It’s that end of the year for all the boring, adult things we have to do, like HSA and IRA end-of-year deadlines. This stuff isn’t as daunting as it seems though and once you get it off your plate, you’ll feel better and be set up to begin the new year. This is the cheat sheet for sifting through bureaucratic websites and paperwork to get everything lined up. Here are some tips and tricks:
Make it Easy
Don’t make this harder than it has to be. The IRS has a webpage dedicated to end-of-year IRA reminders, such as contribution limits. The 2021 contribution limit is $6,000 but can be more if you make less than $76,000; the catch-up limit for people 50 and older is $1,000; The Roth IRA income limit is $140,000 for individuals and $208,000 for couples; and the saver’s credit income limit is $33,000 for individuals and $66,000 for couples. Look to the agencies as your first resource and see if they’ve linked to web pages and FAQs that can help you out. It’s best to go directly to the source first and then look elsewhere if your question hasn’t been answered.
Take a Deep Breath
With end of year deadlines, it’s helpful to take a deep breath and get yourself organized before you even dive in. Don’t stress yourself out before you’ve begun. Having a clear head is important to help you send in everything correctly and for making sure you didn’t miss anything. It’s helpful to even write out a To-Do list and physically cross or check off the deadlines that you’ve made. You could even take ten minutes to create an Excel spreadsheet with deadlines. Or use an app like Webull. You can start making IRA contributions January 1 and you have until the April 15 tax filing deadline to make a contribution for the previous tax year.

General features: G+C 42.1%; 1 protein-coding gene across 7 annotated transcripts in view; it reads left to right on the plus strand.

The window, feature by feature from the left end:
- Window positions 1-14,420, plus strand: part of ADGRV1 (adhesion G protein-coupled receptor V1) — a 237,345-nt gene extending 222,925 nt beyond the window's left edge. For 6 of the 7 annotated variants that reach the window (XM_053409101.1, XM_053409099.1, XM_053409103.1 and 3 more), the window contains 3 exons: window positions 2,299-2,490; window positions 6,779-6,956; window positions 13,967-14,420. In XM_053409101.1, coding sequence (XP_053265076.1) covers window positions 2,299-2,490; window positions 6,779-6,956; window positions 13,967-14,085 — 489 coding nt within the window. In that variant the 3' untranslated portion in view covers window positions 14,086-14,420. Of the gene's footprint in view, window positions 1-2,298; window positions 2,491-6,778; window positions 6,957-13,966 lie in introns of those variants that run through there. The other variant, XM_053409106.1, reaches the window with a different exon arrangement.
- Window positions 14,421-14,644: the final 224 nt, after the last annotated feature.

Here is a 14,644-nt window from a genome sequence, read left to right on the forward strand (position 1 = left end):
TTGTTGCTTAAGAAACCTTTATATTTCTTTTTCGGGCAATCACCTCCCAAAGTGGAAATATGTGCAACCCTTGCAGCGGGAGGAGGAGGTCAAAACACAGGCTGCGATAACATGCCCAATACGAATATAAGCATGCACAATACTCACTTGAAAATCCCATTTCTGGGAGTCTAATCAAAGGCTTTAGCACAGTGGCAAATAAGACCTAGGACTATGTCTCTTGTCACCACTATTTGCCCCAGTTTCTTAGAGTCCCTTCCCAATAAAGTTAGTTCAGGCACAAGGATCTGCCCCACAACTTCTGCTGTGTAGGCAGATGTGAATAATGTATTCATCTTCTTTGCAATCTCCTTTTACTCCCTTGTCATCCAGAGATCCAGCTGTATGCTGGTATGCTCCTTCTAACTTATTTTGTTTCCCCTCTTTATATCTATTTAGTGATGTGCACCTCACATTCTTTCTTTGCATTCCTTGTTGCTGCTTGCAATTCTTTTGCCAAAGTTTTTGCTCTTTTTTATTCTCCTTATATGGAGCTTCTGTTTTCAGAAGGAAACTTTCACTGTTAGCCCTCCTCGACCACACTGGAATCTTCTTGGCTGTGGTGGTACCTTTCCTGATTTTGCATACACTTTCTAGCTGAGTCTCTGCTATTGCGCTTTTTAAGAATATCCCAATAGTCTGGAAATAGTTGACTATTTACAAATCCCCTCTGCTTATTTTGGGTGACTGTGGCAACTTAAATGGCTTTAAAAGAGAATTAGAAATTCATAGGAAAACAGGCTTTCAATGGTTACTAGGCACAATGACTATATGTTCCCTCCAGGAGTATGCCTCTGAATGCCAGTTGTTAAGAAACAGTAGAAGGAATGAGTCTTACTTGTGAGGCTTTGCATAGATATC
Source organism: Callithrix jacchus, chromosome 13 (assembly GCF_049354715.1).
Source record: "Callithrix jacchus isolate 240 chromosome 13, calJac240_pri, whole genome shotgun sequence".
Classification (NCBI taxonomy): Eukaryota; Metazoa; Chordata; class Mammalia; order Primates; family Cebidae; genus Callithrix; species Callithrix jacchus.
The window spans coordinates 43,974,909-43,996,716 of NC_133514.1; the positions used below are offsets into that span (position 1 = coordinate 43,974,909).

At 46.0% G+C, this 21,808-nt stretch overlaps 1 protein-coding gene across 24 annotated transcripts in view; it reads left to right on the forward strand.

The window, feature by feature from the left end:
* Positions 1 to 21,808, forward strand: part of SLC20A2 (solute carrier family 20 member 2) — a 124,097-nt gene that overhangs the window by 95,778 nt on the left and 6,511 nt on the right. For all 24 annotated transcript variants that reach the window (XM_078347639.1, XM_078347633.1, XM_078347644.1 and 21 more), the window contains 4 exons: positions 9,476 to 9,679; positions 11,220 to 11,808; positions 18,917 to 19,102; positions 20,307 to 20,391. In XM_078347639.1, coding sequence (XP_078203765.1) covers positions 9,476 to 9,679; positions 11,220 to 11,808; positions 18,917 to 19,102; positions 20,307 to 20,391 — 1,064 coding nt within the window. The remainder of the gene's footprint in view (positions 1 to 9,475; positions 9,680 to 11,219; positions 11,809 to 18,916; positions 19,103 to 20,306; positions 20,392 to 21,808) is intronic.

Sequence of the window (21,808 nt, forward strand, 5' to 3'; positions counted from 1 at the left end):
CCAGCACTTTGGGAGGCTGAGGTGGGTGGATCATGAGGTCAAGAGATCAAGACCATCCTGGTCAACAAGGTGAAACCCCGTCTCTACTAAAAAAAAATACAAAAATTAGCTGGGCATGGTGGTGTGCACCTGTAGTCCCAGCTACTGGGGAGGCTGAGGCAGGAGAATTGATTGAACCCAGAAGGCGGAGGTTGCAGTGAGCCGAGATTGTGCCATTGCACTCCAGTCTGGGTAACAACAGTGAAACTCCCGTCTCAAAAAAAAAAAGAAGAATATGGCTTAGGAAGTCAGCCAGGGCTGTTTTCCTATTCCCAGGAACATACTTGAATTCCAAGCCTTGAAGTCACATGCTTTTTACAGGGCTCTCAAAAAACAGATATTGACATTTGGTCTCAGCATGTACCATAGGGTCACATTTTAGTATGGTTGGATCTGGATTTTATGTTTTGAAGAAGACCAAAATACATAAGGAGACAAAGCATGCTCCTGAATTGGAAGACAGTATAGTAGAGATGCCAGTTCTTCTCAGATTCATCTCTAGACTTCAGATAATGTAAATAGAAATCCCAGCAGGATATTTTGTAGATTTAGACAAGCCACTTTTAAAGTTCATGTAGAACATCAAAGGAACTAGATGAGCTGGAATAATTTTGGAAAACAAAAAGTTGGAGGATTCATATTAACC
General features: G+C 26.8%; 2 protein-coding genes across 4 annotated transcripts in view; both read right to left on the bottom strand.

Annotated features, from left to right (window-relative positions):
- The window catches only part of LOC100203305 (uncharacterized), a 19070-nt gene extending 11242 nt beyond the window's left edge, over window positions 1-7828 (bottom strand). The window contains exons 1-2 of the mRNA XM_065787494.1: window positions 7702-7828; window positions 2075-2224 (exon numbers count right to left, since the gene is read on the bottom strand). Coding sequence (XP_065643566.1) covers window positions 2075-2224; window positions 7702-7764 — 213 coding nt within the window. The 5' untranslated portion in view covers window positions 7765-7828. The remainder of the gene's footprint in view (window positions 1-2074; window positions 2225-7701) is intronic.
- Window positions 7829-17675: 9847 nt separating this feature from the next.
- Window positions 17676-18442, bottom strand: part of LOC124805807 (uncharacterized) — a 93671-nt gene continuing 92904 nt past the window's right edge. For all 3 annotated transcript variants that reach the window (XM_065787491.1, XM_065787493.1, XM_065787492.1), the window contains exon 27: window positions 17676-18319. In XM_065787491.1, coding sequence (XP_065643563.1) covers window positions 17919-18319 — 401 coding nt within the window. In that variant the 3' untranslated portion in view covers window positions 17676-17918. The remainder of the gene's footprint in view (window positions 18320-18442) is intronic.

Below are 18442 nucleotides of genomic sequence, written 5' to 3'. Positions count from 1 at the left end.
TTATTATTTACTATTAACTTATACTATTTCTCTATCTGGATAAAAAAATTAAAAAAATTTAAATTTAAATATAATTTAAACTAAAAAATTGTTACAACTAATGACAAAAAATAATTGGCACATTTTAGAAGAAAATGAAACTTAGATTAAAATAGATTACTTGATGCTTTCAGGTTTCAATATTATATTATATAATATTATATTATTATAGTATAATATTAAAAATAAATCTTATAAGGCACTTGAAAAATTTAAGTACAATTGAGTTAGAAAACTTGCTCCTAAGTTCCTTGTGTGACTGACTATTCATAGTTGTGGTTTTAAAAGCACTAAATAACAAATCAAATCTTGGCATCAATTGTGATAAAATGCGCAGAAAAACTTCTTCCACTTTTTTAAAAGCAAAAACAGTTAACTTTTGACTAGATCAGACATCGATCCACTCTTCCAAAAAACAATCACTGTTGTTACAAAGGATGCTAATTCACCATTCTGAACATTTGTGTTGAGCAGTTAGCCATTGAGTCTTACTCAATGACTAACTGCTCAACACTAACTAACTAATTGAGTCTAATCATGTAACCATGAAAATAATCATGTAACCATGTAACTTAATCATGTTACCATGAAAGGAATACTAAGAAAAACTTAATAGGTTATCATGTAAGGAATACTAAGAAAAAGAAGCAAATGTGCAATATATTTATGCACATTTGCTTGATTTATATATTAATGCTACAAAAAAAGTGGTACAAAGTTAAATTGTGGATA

Use that FSA Money
If you don’t use your FSA money by December 31, it’s gone. This is money that your employer allowed you to set aside for healthcare purposes. You can use this for dental or vision care. So call up your dentist or optometrist and get an appointment in. In the future, you should start thinking about the FSA deadline around the fall so that you can get in to see your doctors before appointments fill up. And don’t forget to visit the FSA store to see what products you can buy. If you aren’t able to get in for a vision exam, spend your money there instead. But remember, that your new FSA benefits start on January 1!
Check in If You Don’t Know
It’s easy to miss some of these deadlines if you don’t even know they exist. Check with your employer to see what sort of benefits you have and then do your research into any deadlines you may be missing. It’s hard to keep track, so don’t be embarrassed about asking. Sometimes employers have an internal portal you can check, or go straight to HR if you have further questions. If you’re self employed, ask a friend who’s self employed or reach out to organizations like the Freelancers Union.
After you get all your deadlines in, it’s time to reward yourself. Part of starting fresh in the new year is coming into the new year with a good mindset. If you spent weeks or days stressed out about these deadlines, that won’t be a good way to start the new year. So, treat yourself to something nice—a day off, an at-home facial—and reset yourself for January.
I know the first-of-the-year deadlines aren’t exactly a good time, but you’ll thank yourself for getting everything in and even having time to spare for yourself. These are things that adults have to do and it feels good to do adult things and be responsible. The best part is you’ll be set up for the new year. And try to have some fun. Perusing the FSA store can be enjoyable! There’s some good stuff on there.
A version of this article was originally published on Forbes.